Decluttering your space requires not just time, but energy. And more than physical energy, it requires mental energy.
Do I need it? Do I want it? Can I afford to get rid of it?
Do I love it? Does it still serve me? Does it “spark joy”?
If I keep it where will it go? If I get rid of it, will I recycle it, dispose of it, give it away, try to sell it?
It’s beautiful, but I don’t have a use for it, should I keep it for the possibility of someday?
Just thinking about all the questions that arise when going through your possessions can wear you out. So expecting to make significant progress on any given day may just not be feasible. Especially if you have other decisions to make throughout your day and your decluttering takes place at day’s end when your brain is already tired.
And, as some of the decisions may be much harder than others, making a quick decision might be too hasty, causing you to make a decision you aren’t prepared to make, or aren’t prepared to live with.
If you’re going to regret letting something go because you made a rash decision when your brain was too fatigued to make an educated one, hold onto the item for a while.
If you get rid of something that is occasionally useful, and are likely to buy it again when you do need it, hold onto it for a while - at least until you know you’re making the best decision possible.
Decluttering videos and series don’t really touch on just how emotionally and mentally draining it can be to get rid of your things. They don’t talk about how tired you can get from making decision after decision, leading to bad decisions or no decisions.
“Extreme” purging is not for everyone. Especially for those who want to be more mindful of the choices they’re making about the things that have accumulated and the things they want to remain in their home.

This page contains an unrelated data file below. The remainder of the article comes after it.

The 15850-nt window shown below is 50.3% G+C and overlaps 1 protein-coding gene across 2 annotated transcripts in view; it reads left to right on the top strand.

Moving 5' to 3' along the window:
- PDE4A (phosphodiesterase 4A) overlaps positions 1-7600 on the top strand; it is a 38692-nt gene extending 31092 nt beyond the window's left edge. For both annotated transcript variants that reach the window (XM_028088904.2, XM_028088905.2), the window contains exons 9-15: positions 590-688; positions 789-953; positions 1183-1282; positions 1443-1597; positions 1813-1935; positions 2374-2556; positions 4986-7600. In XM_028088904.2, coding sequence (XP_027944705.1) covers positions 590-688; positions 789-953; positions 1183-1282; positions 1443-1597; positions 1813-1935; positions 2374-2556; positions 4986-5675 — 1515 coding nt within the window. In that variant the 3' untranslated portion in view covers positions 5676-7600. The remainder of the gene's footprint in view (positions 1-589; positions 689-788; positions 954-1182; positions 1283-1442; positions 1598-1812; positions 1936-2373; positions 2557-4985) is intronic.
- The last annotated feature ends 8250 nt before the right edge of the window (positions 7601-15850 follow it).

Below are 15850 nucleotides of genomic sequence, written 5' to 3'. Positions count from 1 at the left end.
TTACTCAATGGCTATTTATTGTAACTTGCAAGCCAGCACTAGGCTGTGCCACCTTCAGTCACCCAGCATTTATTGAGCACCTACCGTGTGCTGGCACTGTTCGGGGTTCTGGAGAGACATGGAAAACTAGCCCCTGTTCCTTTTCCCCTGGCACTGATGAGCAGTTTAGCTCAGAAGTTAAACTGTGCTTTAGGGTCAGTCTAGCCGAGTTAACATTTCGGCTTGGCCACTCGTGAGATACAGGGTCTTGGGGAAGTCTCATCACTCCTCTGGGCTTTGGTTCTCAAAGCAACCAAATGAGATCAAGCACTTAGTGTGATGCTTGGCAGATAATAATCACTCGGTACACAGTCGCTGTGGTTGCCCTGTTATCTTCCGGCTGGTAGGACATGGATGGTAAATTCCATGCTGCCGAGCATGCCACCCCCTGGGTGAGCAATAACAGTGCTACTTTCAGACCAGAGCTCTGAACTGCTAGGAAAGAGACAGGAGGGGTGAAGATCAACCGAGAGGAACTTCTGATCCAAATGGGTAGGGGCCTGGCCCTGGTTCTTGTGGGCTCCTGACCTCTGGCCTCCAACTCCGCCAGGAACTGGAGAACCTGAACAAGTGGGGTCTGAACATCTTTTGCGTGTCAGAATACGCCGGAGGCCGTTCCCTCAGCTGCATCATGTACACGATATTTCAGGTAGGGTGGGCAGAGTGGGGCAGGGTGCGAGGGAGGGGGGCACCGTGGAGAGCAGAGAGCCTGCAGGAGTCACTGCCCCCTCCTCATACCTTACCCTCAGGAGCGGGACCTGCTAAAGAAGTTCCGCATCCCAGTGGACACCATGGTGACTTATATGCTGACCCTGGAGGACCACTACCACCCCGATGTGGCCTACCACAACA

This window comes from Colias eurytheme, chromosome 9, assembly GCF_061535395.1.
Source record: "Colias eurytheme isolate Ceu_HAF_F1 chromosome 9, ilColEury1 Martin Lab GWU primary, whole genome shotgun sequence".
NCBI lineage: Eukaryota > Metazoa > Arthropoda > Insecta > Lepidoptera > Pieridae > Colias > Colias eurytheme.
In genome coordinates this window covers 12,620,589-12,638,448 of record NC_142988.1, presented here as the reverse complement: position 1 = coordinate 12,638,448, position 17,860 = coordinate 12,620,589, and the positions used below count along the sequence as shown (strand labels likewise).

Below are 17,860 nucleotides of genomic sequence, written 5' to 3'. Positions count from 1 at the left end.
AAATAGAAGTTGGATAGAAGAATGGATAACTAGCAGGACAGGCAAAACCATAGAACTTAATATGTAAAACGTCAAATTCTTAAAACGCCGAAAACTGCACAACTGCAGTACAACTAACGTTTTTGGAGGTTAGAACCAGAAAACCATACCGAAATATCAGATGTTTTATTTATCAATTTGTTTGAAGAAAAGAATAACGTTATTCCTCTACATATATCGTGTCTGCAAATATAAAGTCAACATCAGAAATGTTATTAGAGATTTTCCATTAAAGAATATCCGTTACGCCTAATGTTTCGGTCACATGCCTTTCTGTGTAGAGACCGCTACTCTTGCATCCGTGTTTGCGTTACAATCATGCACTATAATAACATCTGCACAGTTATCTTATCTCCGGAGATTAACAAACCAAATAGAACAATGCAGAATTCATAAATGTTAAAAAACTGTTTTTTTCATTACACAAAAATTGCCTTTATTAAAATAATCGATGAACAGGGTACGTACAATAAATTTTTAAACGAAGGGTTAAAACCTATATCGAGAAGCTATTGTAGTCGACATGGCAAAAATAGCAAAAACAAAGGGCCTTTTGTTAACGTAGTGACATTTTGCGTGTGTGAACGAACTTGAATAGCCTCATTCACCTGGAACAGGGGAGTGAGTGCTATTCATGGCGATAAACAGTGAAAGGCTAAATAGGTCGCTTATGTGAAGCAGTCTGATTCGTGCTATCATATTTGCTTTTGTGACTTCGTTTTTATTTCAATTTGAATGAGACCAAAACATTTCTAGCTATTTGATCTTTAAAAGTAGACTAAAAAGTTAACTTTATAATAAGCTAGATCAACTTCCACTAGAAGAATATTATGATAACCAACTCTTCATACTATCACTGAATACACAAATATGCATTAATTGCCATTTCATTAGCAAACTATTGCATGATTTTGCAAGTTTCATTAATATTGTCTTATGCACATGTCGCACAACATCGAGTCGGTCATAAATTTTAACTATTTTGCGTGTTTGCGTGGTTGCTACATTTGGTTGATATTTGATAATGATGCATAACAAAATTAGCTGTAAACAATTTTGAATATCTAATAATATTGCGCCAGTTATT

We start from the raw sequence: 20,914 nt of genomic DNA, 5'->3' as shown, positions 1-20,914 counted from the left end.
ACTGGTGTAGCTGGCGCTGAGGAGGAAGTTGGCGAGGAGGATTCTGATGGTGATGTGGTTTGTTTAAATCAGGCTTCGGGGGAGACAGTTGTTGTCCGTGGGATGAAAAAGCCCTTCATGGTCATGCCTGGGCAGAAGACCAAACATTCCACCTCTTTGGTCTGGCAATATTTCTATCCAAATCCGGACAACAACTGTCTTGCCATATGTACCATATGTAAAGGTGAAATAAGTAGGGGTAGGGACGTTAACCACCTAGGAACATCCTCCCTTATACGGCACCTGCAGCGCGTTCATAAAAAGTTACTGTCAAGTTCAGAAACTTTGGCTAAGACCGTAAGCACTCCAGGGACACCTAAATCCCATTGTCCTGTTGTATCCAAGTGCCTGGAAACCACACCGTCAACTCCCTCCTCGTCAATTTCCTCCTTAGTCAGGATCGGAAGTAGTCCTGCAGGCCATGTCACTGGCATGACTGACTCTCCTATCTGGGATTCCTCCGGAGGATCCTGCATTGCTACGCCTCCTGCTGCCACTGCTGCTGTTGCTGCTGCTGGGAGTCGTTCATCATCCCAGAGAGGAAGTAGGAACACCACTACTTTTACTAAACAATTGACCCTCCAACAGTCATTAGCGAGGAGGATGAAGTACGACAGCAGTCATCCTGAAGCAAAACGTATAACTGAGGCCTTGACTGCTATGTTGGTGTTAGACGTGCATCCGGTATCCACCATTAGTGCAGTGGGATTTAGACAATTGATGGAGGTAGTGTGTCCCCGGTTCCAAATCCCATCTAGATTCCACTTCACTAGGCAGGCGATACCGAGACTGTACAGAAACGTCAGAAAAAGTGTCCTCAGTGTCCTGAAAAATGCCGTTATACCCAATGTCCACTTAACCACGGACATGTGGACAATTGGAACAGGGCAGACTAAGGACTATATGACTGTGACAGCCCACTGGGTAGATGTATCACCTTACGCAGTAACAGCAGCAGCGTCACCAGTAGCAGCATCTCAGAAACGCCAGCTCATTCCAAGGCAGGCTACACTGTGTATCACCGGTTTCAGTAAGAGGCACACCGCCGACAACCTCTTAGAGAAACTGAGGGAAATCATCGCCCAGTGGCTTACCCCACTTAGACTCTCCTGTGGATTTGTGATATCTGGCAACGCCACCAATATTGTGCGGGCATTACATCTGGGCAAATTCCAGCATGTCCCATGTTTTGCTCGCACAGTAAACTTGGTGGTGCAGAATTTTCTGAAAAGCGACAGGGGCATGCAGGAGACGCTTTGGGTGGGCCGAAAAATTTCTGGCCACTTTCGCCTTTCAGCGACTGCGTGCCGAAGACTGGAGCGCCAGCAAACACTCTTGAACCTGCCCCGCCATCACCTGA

So, for those who go through question after question after question for each object they possess, you should take into account decision fatigue and manage your expectations so that you don’t find yourself defeated by the process, lack of progress, or the fact that it’s not as easy as it seems for those who’ve recorded their epic transformations.
I have a list of things that I’ve been delaying making decisions on. I try to tackle this list every Sunday afternoon - but often find myself just too tired to commit. I tend to make my best decisions in the mornings, somewhere between 10 a.m. and 11:30 a.m., on weekdays. Which is great for my employer, but not so great for my journey toward minimal. But I haven’t given up hope. Because I commit to making at least one decision from my list of long-delayed decisions each week - which often feels like I’ve climbed the biggest hill though in reality it was the size of a grain of sand. Still one decision made is one less decision to make. And if I make fewer wrong decisions about things that enter my home, that means there will be fewer and fewer decisions to become fatigued about in my future.